Manga

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mountainmage
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Re: Manga

Post by mountainmage »

...How?

What other words that start with "ch" are pronounced with a hard "k"?
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smiley_cow
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Re: Manga

Post by smiley_cow »

Choir?

Edit: Oh and School, stomach and echo!

Edit2: Darn I didn't read it properly either. Um... Christmas, Chaotic and Chronicle!
Last edited by smiley_cow on Mon Apr 20, 2009 7:19 pm, edited 2 times in total.
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Oldrac the Chitinous
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Re: Manga

Post by Oldrac the Chitinous »

To name a few: Ache, Chasm, Schism, Chlamydia, Epoch, Inchoate, Chalcedony*, Synecdoche; if you cound loanwords, Loch, Lech Walesa, Charybdis, and Reichstag.

Oh! And Chitinous!

*Actually, I thought this one was pronounced with a "ch" sound until I checked just now.

Edit: Oh. You said "start with." that shaves the list down some. But it still leaves Chasm, Chlamydia, Chalcedony, Charybdis, Choir (Thanks, Cow!), and yours truly.
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Re: Manga

Post by Lethal Interjection »

Oldrac the Chitinous wrote:Wait, Spanish? I thought Hamas was from Palestine. (Hyuk, hyuk.)

For a long time, I thought Chocobo (yeah, the Final Fantasy birds) was pronounced like "kokobo." I still think it sounds better that way.
Cocoa-bow? Cock-a-boo? Cock-oboe? I'm not really sure how you were pronouncing it.
I always pronounced it Choke-a-bow.

Also, I wouldn't really count the loan words, Oldrac. The -ch in Loch, isn't really a "k" sound. Or it is, only when you really Americanize it (same goes with several of your other examples, I'd imagine).
Also, "choir" is a bit of an anomaly in this respect. It is more of a "q".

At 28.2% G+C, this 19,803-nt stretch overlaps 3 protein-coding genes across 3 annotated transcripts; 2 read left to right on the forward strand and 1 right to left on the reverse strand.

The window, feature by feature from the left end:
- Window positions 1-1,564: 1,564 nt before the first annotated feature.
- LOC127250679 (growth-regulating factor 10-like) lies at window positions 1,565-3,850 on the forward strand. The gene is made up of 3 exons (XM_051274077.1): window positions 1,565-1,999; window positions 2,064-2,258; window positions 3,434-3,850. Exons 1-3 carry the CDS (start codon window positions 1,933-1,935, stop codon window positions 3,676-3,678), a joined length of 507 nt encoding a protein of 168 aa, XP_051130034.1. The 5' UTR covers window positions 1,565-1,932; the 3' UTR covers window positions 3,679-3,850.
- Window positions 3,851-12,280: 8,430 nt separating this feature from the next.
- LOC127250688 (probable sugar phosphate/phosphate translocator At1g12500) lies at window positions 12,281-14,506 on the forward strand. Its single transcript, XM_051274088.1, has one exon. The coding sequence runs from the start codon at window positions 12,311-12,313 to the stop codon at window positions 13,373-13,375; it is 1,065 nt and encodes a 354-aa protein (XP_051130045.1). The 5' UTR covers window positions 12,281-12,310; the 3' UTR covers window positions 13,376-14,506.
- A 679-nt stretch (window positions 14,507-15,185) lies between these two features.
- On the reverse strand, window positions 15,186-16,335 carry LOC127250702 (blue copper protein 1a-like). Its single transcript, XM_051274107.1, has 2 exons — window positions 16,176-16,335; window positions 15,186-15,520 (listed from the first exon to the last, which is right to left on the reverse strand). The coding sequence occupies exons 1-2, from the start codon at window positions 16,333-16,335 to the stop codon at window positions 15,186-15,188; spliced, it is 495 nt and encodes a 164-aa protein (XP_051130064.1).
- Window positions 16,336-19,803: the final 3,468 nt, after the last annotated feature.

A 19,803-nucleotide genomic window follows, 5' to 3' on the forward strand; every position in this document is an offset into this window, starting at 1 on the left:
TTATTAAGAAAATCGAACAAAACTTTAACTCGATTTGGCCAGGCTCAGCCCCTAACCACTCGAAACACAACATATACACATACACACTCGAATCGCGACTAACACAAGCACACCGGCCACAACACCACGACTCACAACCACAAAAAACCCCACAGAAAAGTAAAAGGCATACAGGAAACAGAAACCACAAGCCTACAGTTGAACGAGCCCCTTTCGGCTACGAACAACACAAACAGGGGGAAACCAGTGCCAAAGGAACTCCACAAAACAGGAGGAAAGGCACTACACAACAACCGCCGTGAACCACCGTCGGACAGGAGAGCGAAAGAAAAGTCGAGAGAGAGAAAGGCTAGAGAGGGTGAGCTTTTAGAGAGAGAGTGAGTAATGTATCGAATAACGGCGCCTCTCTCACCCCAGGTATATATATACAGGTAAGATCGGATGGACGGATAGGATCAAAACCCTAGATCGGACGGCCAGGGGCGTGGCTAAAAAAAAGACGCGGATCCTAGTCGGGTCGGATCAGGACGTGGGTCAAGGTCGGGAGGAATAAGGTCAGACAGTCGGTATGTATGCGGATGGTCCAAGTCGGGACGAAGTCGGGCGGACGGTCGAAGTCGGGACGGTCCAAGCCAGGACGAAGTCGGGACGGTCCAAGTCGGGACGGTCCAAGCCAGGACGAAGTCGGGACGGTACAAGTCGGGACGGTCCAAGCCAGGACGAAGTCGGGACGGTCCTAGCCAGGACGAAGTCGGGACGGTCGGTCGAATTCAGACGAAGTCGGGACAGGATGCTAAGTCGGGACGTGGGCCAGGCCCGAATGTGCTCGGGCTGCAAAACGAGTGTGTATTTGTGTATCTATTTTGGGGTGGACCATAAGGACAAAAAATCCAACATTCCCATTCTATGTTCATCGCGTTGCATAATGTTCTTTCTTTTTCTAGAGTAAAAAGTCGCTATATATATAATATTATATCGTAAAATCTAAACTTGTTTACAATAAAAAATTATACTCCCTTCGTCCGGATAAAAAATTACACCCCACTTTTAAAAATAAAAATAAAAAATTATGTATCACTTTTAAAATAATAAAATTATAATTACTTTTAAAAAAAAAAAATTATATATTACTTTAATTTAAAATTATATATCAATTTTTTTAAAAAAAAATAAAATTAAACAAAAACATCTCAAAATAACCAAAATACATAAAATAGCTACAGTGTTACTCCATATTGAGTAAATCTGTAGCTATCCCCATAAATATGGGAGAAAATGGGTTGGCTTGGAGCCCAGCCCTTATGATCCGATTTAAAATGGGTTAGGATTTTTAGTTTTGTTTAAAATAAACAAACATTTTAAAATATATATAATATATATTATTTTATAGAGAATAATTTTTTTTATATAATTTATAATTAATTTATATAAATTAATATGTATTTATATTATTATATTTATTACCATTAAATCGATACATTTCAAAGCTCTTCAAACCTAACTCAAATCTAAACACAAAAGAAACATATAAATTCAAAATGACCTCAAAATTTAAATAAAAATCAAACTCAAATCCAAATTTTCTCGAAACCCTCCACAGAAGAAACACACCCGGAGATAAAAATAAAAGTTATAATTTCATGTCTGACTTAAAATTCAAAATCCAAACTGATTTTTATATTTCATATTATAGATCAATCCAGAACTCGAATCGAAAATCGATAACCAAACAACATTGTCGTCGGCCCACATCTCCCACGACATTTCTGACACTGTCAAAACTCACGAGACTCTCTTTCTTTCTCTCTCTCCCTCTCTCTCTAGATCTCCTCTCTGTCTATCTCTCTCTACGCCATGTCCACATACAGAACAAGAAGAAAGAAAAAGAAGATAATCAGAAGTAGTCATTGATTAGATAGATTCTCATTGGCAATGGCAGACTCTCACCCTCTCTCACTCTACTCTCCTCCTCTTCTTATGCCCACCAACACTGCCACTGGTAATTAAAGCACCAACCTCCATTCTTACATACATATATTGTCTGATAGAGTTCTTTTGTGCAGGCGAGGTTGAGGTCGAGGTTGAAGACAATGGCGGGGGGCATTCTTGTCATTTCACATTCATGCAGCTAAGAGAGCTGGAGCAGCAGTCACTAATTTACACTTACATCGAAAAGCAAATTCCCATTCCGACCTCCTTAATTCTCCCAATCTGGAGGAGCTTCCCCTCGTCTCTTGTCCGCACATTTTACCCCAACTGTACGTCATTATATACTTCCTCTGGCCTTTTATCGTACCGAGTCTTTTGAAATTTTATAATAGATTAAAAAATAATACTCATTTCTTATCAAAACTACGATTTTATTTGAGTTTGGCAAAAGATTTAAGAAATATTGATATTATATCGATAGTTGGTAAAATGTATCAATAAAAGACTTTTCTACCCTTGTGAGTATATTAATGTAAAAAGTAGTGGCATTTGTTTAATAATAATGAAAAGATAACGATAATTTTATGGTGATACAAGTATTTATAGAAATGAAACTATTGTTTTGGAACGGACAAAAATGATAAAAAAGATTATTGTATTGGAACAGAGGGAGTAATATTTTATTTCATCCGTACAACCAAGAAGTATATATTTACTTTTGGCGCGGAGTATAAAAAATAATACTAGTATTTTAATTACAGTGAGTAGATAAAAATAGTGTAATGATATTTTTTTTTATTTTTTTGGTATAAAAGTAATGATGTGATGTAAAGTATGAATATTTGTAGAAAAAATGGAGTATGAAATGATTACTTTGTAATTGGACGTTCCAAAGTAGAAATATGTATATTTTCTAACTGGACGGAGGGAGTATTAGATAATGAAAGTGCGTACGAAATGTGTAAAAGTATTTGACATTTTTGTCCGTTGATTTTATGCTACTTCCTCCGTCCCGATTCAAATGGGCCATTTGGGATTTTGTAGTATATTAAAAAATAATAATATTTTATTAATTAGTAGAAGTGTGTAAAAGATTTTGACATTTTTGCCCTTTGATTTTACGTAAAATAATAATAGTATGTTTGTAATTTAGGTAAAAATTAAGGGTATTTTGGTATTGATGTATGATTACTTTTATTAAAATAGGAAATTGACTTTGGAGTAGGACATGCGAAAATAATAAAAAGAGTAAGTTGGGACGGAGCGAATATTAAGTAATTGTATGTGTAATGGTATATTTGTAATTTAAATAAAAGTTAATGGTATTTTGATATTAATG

Last edited by Lethal Interjection on Mon Apr 20, 2009 7:39 pm, edited 1 time in total.

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Re: Manga

Post by Edminster »

Hrm. I've never really thought of how to textually render the ending of 'loch'. Kind of a 'kgh' sound, maybe?
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Re: Manga

Post by smiley_cow »

I always thought the ch in loch was pronounced like the German ch, where you made a sort of k sound but you kept the sound going. I could be wrong though.
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Re: Manga

Post by Oldrac the Chitinous »

Lethal Interjection wrote:Cocoa-bow? Cock-a-boo? Cock-oboe? I'm not really sure how you were pronouncing it.
I always pronounced it Choke-a-bow.

Also, I wouldn't really count the loan words, Oldrac. The -ch in Loch, isn't really a "k" sound. Or it is, only when you really Americanize it (same goes with several of your other examples, I'd imagine).
Also, "choir" is a bit of an anomaly in this respect. It is more of a "q".
Like "Cocoa Bow". I did have a friend who pronounced it "Choo koo boo," though.
I was on the fence about including the loanwords, too. In the end, I decided I would, because if I'm speaking English, I usually do say "Lock Lomond." I know better, but it's a lot easier than trying to switch languages mid-sentence.
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mountainmage
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Re: Manga

Post by mountainmage »

Thanks for the examples. I guess when you need to think of words, that's when you forget them.
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Re: Manga

Post by LordRetard »

Whenever I pronounce loanwords I always "pronounce" them in English, except for some Quebec pronunciations that are pretty well preserved around Toronto (if you can understand what I mean, I'm thinking nasal vowels, which are not really an English thing except where regressively assimilated). I find it in poor taste to adapt a word into English without rendering it pronounceable to English speakers.